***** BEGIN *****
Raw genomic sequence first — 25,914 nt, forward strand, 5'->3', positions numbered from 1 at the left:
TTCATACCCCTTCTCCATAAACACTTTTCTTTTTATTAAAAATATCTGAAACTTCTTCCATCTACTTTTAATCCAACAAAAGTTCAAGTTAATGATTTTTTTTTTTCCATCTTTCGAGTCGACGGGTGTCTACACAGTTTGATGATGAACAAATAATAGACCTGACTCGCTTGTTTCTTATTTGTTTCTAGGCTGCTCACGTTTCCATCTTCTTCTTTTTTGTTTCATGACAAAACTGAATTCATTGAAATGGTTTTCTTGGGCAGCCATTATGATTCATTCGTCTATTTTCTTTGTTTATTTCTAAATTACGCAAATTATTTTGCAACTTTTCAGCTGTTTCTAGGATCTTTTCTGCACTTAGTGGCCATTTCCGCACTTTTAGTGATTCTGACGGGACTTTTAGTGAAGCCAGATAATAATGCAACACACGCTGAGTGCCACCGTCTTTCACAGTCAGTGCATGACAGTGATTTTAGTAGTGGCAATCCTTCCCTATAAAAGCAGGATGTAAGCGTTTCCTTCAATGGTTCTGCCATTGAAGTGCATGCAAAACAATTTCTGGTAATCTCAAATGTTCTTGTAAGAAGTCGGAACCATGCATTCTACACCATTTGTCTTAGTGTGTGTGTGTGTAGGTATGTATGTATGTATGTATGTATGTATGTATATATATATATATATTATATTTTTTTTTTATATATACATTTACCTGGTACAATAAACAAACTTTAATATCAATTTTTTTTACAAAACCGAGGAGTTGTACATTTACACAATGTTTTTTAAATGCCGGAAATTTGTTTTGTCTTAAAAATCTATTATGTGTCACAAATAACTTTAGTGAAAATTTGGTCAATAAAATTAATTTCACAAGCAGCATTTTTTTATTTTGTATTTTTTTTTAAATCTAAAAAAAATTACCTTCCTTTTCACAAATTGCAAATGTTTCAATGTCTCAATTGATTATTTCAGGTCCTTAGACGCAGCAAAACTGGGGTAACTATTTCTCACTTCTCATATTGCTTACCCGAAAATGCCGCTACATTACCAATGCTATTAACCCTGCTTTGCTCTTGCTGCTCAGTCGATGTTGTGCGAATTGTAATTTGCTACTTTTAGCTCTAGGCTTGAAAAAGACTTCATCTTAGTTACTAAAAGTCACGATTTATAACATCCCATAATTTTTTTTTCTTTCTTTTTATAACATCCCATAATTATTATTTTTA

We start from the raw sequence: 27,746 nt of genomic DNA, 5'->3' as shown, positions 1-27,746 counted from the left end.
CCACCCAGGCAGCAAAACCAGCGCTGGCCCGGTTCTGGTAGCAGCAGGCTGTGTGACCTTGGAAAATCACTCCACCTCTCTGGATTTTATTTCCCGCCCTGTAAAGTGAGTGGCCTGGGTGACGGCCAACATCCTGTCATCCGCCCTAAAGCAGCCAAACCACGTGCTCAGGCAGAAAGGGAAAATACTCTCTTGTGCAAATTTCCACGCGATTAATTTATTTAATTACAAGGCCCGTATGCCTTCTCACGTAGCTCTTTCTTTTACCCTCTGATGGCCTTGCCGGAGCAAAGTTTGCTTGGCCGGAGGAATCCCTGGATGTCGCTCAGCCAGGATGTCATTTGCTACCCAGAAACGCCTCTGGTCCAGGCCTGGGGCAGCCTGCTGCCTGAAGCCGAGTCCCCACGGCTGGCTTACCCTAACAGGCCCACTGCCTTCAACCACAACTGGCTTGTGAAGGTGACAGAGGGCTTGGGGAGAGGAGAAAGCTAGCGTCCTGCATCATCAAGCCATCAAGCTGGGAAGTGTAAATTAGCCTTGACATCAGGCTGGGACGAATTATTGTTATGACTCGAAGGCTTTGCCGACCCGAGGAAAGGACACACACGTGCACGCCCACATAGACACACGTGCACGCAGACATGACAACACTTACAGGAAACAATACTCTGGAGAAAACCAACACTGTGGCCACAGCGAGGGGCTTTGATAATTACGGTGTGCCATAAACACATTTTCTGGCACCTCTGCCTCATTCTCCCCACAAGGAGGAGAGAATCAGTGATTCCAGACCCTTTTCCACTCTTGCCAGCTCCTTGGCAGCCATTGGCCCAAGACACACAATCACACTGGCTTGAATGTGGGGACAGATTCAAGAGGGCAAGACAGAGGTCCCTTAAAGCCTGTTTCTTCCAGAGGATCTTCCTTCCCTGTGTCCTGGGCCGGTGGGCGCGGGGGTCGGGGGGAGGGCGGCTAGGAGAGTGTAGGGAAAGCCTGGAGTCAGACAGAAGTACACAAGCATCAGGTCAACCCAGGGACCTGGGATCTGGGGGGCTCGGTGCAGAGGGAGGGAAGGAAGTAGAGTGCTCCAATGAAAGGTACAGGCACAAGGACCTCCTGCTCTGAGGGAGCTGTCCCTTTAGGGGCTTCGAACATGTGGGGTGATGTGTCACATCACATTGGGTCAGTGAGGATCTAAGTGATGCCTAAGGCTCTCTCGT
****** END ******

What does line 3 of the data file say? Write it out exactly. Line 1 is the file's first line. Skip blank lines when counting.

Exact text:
We start from the raw sequence: 27,746 nt of genomic DNA, 5'->3' as shown, positions 1-27,746 counted from the left end.